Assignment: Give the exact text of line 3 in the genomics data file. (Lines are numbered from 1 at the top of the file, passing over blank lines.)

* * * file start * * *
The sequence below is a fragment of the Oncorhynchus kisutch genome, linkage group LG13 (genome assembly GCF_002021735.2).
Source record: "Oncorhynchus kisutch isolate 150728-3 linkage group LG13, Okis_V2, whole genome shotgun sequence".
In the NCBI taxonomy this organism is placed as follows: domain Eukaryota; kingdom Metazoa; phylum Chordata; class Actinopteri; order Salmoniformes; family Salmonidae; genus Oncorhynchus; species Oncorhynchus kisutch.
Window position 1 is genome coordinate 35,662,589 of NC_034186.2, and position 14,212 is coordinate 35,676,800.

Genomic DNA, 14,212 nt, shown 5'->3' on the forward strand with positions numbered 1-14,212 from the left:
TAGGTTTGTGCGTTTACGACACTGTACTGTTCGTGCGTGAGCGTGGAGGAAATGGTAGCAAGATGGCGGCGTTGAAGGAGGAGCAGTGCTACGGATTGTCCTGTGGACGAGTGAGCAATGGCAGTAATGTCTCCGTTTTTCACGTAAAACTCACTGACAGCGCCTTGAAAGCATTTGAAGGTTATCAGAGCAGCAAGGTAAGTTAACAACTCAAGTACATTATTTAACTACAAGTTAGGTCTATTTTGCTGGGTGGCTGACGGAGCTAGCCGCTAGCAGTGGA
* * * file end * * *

In the NCBI taxonomy this organism is placed as follows: domain Eukaryota; kingdom Metazoa; phylum Chordata; class Actinopteri; order Salmoniformes; family Salmonidae; genus Oncorhynchus; species Oncorhynchus kisutch.